As Opera Colorado enters its 40th season with Rigoletto this week, I asked Carpenter to play my role as Obi Wan. Taught me crash course on Opera 101. he was very kind. And why? After all, we are hanging fruits. A little introduction to how the tutorial went. Feel free to help yourself.
First, I learned that opera began in Italy more than 400 years ago to revive ancient Greek classical drama. It was named “opera” from the plural form of “opus” which means “work”. Therefore, ‘opera’ literally means ‘work’. Given that opera throws everything, this makes sense. Alright, enough history lessons. let’s have fun.
John Moore: What’s the first thing you should know about opera?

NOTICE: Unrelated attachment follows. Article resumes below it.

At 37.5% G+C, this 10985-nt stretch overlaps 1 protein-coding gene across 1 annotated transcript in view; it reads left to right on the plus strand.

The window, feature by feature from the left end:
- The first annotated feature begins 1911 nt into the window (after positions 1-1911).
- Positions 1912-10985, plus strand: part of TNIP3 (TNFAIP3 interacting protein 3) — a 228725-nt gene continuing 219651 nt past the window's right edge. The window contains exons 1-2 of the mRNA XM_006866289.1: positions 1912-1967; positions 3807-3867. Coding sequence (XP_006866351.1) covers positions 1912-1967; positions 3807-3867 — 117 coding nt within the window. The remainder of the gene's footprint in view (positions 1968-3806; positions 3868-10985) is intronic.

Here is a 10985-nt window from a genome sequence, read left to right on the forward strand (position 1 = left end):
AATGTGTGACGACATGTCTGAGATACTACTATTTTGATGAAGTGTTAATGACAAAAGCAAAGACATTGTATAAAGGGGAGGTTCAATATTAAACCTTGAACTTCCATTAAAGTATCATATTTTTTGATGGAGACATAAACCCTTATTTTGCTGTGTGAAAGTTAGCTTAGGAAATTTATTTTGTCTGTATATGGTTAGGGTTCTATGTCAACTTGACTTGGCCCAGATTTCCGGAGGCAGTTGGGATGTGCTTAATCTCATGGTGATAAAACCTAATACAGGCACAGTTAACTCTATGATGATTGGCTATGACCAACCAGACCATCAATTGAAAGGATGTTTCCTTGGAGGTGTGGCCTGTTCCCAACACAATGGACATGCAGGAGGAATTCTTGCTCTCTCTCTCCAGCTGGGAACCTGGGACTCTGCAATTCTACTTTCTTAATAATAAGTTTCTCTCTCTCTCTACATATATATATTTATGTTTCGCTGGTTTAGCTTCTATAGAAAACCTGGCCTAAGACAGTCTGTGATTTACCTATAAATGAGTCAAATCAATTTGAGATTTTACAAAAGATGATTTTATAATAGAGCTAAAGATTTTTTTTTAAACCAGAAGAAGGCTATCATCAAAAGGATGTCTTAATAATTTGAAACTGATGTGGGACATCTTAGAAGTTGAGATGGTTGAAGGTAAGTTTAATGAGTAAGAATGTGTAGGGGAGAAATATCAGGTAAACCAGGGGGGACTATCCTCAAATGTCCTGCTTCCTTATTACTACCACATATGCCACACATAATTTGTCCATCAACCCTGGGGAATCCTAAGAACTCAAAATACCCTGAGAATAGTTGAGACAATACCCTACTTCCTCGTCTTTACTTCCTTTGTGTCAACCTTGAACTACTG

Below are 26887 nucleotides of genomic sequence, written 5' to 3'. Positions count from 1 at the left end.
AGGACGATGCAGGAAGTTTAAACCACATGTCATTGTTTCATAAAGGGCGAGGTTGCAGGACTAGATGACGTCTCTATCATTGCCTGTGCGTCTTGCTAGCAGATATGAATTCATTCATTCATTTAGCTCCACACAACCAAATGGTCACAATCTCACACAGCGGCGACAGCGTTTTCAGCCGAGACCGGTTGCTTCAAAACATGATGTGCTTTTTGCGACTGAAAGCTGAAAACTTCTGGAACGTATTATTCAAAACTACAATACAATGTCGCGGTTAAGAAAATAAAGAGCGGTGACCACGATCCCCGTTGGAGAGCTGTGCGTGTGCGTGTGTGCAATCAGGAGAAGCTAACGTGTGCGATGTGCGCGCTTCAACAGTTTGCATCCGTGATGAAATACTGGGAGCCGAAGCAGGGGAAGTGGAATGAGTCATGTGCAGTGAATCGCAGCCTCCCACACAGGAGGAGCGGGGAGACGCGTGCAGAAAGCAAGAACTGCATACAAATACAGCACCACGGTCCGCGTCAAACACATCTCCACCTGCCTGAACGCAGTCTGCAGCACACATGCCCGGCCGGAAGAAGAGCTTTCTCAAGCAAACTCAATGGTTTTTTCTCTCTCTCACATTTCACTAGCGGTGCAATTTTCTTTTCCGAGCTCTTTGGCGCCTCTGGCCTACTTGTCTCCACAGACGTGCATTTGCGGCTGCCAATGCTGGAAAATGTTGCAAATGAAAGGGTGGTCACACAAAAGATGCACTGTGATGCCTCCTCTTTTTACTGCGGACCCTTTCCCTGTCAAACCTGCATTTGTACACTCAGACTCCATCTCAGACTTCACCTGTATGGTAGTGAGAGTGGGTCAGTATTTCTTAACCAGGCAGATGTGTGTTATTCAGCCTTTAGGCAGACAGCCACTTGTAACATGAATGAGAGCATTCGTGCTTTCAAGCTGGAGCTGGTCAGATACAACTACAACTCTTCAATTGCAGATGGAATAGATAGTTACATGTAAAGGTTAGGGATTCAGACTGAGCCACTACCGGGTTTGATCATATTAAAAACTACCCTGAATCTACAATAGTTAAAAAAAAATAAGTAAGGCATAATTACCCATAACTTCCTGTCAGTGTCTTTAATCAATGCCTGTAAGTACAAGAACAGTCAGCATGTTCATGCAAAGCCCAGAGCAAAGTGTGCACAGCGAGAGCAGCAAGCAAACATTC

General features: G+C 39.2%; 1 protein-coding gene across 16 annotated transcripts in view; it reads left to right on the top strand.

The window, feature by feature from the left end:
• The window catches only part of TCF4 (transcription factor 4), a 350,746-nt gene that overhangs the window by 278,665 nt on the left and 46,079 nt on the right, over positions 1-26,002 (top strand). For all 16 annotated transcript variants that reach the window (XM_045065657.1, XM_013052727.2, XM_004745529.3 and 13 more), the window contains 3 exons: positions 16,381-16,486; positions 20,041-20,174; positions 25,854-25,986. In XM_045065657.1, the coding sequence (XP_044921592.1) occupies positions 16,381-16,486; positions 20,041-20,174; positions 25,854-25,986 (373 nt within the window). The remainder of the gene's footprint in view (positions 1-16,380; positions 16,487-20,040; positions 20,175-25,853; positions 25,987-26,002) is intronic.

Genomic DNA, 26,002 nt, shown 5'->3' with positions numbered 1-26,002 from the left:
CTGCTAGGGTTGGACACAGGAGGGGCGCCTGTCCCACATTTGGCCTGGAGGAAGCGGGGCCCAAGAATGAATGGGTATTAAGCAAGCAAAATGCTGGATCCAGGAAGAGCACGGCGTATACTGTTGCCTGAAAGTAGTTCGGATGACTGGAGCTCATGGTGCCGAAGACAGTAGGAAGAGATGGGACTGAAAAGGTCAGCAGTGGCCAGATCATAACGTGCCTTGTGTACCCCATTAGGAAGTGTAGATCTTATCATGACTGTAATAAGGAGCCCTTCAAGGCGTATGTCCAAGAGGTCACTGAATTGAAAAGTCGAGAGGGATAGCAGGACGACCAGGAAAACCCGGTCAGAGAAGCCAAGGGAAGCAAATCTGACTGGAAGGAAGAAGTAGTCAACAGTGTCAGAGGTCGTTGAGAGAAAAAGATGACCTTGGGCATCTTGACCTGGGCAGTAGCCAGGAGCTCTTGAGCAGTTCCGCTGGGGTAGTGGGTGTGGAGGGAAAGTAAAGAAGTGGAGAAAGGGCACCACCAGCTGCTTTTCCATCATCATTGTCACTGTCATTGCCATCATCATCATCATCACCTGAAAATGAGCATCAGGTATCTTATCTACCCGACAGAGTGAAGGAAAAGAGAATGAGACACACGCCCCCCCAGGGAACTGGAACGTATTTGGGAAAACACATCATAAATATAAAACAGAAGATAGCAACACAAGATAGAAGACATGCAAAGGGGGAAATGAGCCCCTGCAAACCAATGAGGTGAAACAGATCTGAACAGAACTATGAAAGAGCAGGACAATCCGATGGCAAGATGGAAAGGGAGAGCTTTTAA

Greg Carpenter: I sometimes think that people who have never been to an opera are all Wagner and Norse mythology and horned women. In fact, the tried-and-true grand opera we present tells a story that is still very relevant today… The Romantic Triangle. political conspiracy. revenge and deceit. If you sit down and binge-watch a series on Netflix, you’ll get essentially the exact same story as an opera written 150 years ago.
JM: what is an example?
GC: See “Tosca”. A police chief uses his power and authority to coerce women into having sex. She was forced to do so in order to save the man she loved from execution. That’s #MeToo. Police brutality. As we enter her 2022, these stories still resonate with the modern world we live in.
JM: So what are the three key titles to cover first?
GC: ‘La Bohème’ definitely tops the list. On the comedy side, say ‘The Barber of Seville’ iconized by ‘Bugs Bunny’. and “Carmen”. Those are the things I see attracting a lot of new people.